Another of the British War poets I discovered in my research of The Great War for my novel in progress, is Edmund Blunden. The poem I’ve included at the conclusion was inspired by his experience at the Somme in 1916.
The first large offensive of the Battle of the Somme was the offensive at Thiepval Ridge. Mounted by the Reserve Army commanded by Lieutenant General Hubert Gough, the attack was intended to benefit from the attack of the Fourth Army at the Battle of Morval which was planned for twenty four hours later.
However, Thiepval Ridge was a well fortified entrenchment. The German defenders fought doggedly while the British advance bogged down after the first day. The coordination between infantry and artillery declined thanks to the chaos of the maze-like trench system, the dug-outs and shell craters. The British objectives were not actually achieved until October-November when the Reserve Army was reorganized and reinforced at the Battle of Ancre Heights.
Beyond the organizational turmoil, the deteriorating weather frustrated the plans of General Joffre to forge ahead with the planned attacks of the Anglo-French armies. Coincidentally, the Allies’ failures were further hampered by a revival in the German defense. It was time for experimentation in the war’s cruelest and deadliest weapons. The British implemented new techniques in gas warfare, machine gun bombardment and tank/infantry cooperation. The Germans struggled to withstand the ascendancy of men and material fielded by the combined British and French forces, even though they were being reinforced by troops, artillery and aircraft from Verdun. September became the costliest month for German casualties in the Battle of the Somme.
Thiepval Wood – September 1916, Edmund Blunden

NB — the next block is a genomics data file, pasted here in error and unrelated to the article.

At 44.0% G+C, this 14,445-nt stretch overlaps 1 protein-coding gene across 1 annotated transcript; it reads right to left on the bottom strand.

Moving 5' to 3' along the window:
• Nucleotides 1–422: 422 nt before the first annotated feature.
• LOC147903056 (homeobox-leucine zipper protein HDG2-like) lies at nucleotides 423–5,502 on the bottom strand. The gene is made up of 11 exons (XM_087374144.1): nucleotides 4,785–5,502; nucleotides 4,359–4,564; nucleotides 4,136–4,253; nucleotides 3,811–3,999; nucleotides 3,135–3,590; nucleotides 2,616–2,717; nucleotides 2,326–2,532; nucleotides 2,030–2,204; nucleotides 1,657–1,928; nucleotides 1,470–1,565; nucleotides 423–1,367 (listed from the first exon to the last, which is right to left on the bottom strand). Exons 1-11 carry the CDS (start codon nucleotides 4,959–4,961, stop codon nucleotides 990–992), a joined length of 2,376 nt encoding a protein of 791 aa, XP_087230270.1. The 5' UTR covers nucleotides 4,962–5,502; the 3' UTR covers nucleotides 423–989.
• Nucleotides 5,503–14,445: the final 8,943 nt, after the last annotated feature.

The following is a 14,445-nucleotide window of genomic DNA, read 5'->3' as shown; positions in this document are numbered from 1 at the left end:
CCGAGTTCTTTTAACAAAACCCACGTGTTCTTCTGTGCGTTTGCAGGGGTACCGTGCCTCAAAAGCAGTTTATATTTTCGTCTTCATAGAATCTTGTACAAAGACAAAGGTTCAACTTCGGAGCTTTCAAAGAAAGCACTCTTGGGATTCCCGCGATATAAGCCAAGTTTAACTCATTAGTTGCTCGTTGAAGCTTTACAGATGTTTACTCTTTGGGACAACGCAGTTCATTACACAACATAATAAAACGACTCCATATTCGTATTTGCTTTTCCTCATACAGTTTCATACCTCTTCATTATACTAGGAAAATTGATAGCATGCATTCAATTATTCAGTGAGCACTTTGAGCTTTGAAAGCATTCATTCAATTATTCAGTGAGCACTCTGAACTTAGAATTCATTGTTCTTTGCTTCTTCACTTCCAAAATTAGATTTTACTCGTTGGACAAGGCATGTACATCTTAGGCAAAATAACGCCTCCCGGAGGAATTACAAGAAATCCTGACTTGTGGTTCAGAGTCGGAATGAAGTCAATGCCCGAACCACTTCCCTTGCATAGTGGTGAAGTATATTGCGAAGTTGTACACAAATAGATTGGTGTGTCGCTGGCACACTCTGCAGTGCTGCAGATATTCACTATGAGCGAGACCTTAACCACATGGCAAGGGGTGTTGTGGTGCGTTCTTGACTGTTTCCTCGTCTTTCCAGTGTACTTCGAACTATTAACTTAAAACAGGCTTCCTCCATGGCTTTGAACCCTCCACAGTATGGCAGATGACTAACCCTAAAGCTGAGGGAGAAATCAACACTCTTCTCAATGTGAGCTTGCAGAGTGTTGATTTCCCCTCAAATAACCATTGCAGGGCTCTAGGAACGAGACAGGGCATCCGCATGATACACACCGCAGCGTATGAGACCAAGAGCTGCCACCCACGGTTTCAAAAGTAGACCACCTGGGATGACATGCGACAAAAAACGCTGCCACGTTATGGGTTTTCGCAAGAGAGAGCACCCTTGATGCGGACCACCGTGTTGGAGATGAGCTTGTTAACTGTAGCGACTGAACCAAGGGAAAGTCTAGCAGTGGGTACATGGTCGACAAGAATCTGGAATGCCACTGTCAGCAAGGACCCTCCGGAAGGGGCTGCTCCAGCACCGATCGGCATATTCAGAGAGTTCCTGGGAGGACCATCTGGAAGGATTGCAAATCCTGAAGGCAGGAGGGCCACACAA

The tired air groans as the heavies swing over, the river-hollows boom;
The shell-fountains leap from the swamps, and with wild-fire and fume
The shoulder of the chalk down convulses.
Then jabbering echoes stampede in the slatting wood,
Ember-black the gibbet trees like bones or thorns protrude
From the poisonous smoke — past all impulses.
To them these silvery dews can never again be dear,
Nor the blue javelin-flame of thunderous noons strike fear.
I’m researching The Great War for my current work in progress: a historical novel set during that time. To write the period accurately, I’ve been reading and studying the war and the surrounding events. I hope you find these bits of information as interesting as I do. ~ Meg
“Wisdom is an arrow seldom used in the quiver of government.” -Historian Barbara Tuchman
The First World War was a ‘total’ war in the sense that the civilian populations and the entire economies of the warring nations were fully mobilized to support the effort. No longer was the conflict limited to fighting between professional armies. Rather, an entire generation of young men was conscripted to join the decimated troops on the frontline. It was a war of attrition, slow and deadly. The armies dug in and slaughtered each other with little ground gained, or goals achieved. The Battle of the Somme in 1916 is an example.
The battle, an offensive staged by a combined British and French force, began in July and lasted five months. On the first day alone, the British lost 57,000 men. When all was said and done, the British and French had advanced about 6 miles (9.7 km) on the Somme, on a front of 16 miles (26 km) at a cost of 419,654 British and 202,567 French casualties, against 465,181 German casualties. Lloyd George called it, “the most gigantic, tenacious, grim, futile and bloody fights ever waged in the history of the war.”